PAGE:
What do you know about North Korea? Probably, you’ve seen the almost Disney-like images of capital city Pyongyang, with its Pepto-Bismol pink architecture, military parades, empty mega-hotel and fake shops. In American film, it’s a punchline. Kim Jong-il is the camp, misunderstood and lonely dictator in Team America. His son, current leader Kim Jong-un, is mates (in real life) with eccentric former US basketball star Dennis Rodman, and he tried to ban a Seth Rogen film because it imagined his assassination. Releasing the film, Kim Jong-un said, would be considered an “act of war” and would be met with a “merciless” response. Of course, people loved this crazy news story. A deluded autocrat from a tin-pot dictatorship threatening the world’s largest superpower over a dumb comedy film! Incredible! And when Kim boasted of North Korea’s nuclear capacity last year, Donald Trump struck the same note, mocking him as “little rocket man” and a “sick puppy”.
So far, so extraordinary. But how much do you know about the lives of ordinary North Koreans? They live under a dictatorship, and go through a bizarre programme of indoctrination. Sometimes, thousands of them take part in big military parades in Pyongyang – a photo opportunity designed to show the world how well organised and dedicated they are to the leader, and to show off the state’s weapons arsenal. But ordinary North Koreans have no way to communicate with the outside world. Their stories are obscured by both propaganda (including state-sponsored press trips for Western journalists), and headline reports of the nuclear threat the country poses to the world. But some defectors do manage to escape North Korea, and they want us to know what ‘normal’ life is like under the brutal regime.
A new film, released online today, tells the story of Joong-wha Choi, a North Korean refugee living with his family in New Malden – a southwest London suburb dubbed ‘Little Pyongyang’ for having the highest number of North Koreans outside North and South Korea. The film, a stylised documentary short from young London director Roxy Rezvany, is also called Little Pyongyang, but places Joong-wha in a colourful, artificial set – reminiscent of the grand (but deceptive) architecture of Pyongyang. He tells us about his life, from his love of ice skating and childhood games to caring for his brother, who had a mental illness, and the desperate struggle for survival that made up his mind to escape.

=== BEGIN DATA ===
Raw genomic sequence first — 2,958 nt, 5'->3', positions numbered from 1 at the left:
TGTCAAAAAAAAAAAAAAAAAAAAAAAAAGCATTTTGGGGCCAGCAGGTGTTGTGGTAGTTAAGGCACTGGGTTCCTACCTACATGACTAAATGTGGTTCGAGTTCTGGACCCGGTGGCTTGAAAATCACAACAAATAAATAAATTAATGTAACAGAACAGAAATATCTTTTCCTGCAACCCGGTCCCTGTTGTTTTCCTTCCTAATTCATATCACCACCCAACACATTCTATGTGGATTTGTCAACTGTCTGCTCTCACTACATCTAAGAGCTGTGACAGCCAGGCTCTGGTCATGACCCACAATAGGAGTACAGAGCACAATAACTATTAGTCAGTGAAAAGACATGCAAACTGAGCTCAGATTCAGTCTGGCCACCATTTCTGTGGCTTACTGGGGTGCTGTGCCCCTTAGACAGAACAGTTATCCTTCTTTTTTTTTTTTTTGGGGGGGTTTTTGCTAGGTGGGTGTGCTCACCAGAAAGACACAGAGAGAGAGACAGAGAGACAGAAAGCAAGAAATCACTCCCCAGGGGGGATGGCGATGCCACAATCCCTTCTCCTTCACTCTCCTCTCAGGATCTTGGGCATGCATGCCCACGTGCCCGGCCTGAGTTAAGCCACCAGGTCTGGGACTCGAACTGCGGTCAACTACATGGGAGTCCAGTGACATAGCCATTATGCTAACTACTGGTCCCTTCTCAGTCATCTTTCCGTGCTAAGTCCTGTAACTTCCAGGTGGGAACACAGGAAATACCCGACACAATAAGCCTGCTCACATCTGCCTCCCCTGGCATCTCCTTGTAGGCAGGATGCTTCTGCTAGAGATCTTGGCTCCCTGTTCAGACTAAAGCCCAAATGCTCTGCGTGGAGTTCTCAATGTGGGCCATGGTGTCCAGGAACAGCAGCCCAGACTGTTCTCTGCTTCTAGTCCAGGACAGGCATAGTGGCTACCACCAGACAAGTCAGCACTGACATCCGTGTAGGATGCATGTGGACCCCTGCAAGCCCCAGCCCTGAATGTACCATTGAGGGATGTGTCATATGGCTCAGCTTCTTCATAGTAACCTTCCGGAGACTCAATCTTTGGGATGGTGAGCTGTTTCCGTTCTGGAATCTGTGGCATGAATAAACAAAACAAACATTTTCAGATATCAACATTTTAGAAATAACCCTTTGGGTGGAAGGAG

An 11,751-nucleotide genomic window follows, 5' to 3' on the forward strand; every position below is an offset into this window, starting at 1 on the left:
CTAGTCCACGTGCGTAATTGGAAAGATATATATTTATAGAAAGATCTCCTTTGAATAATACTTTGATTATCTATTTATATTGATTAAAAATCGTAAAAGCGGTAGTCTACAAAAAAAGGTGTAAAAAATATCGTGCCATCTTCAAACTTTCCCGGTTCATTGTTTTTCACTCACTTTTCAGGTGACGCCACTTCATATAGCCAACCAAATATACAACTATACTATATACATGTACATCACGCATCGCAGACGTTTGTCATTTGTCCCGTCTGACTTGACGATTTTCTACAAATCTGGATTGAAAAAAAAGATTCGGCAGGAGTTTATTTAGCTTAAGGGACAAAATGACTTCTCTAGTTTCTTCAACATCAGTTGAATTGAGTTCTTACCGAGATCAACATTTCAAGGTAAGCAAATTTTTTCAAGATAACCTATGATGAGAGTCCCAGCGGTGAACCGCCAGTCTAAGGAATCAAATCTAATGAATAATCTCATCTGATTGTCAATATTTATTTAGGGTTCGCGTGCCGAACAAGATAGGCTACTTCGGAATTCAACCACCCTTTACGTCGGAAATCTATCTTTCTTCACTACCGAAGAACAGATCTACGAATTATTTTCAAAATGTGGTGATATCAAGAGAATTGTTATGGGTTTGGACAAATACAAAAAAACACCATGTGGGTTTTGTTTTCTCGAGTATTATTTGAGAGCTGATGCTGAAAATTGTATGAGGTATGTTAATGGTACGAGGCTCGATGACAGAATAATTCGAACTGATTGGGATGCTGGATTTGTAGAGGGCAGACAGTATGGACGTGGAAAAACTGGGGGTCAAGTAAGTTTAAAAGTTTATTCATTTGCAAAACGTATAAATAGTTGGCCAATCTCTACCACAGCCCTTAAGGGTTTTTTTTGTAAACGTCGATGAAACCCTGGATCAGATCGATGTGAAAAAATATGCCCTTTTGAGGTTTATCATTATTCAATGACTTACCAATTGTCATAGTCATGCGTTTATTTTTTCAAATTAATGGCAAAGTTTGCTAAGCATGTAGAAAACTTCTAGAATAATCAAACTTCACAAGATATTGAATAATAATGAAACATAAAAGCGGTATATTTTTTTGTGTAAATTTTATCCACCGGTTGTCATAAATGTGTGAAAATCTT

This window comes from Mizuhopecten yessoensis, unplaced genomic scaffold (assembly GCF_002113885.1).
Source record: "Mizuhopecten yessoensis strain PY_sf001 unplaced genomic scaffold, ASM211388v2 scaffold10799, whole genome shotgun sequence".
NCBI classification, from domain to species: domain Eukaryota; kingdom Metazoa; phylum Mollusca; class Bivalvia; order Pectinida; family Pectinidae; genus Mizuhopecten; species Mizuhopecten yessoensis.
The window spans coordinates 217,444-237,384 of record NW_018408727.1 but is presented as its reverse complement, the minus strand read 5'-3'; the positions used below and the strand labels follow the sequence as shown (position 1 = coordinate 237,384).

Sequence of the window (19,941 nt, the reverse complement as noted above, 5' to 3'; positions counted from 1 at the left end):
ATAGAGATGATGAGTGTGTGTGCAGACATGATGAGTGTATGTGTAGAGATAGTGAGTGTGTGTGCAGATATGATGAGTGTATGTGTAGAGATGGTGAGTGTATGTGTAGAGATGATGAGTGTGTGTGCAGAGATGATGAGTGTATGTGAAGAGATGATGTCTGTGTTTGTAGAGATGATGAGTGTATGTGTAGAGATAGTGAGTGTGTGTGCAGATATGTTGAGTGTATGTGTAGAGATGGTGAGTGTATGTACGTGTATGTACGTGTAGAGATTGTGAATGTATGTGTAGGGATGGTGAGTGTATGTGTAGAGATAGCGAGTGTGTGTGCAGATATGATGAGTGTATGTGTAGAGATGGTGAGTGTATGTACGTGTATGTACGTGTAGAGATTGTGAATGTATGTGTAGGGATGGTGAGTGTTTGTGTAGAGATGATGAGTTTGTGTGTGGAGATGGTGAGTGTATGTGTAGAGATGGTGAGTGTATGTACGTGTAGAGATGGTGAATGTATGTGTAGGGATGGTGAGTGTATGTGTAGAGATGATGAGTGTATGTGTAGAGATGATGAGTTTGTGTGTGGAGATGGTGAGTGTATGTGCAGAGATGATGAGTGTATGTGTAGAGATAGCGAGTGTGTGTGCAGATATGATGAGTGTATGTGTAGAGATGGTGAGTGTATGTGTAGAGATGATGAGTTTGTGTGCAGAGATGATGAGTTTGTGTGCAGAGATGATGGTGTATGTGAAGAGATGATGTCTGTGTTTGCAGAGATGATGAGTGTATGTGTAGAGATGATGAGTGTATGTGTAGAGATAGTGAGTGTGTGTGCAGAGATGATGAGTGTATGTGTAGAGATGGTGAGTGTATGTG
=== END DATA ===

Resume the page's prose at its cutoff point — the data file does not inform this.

When a famine swept North Korea – due to failed government food distribution, flooding destroying crops, and the fall of other ‘Communist’ countries, including, eventually, the Soviet Union in 1991 – Joong-wha explains that people were reduced to eating grass, “as if we were rabbits”. He and his brother were starving. “I agonised over one bowl of cooked rice,” Joong-wha says in the film. “It seemed right to give it to my brother, who had a disability. But if I didn’t eat and died, my brother would have died after me as he would have no one to look after him. So I ate it and survived, but my brother died of malnutrition afterwards.” Horrific instances like this, Joong-wha says, are what led him to question the regime, and think about escape.
At least 30,000 refugees have escaped from North Korea, prompted by the famine, human rights abuses, and political oppression. After the number soared in 2016, North Korea and China made the borders even harder to cross, and the numbers plummeted in 2017. Of those escapees, however, an extraordinary number are women: 83% in 2017. To find out why, Refinery29 met with Jihyun Park, a defector and human rights activist who has lived as a refugee in Manchester since 2008 – and who has been supporting the release of Little Pyongyang. The reasons Jihyun decribes are both fascinating and harrowing.
Jihyun was in her mid-20s when the famine began. “I saw many dead bodies in the street, in the market, at stations. I was a high school teacher, and, in my register, every day [children] were missing, missing,” she says. Sometimes, she found their dead bodies outside the school. But Jihyun was completely indoctrinated in the ideology of the regime – she taught it to her students every day. “I saw all the dead bodies, but I continued to believe the regime [which denied the famine],” Jihyun says, “I thought that maybe they would quickly solve the problems, and after that life would be normal.”
It wasn’t until Jihyun watched her uncle die of starvation in 1993 that she realised the regime was lying. “I saw what he did every day, every minute, every second. He would quickly eat lots of food, and then run out to the toilet, and have diarrhoea. In the night he didn’t sleep; he went to the kitchen to find food, but it was empty. He would shout, he was angry,” Jihyun says. “I had seen lots of dead bodies,” she explains, “but then I saw how the starving people live.” Children and the elderly were the first to die. Others continued to work, to keep society functioning on some level. “The government didn’t give us any rice, or any salary,” Jihyun says, “but people continued to work to death.”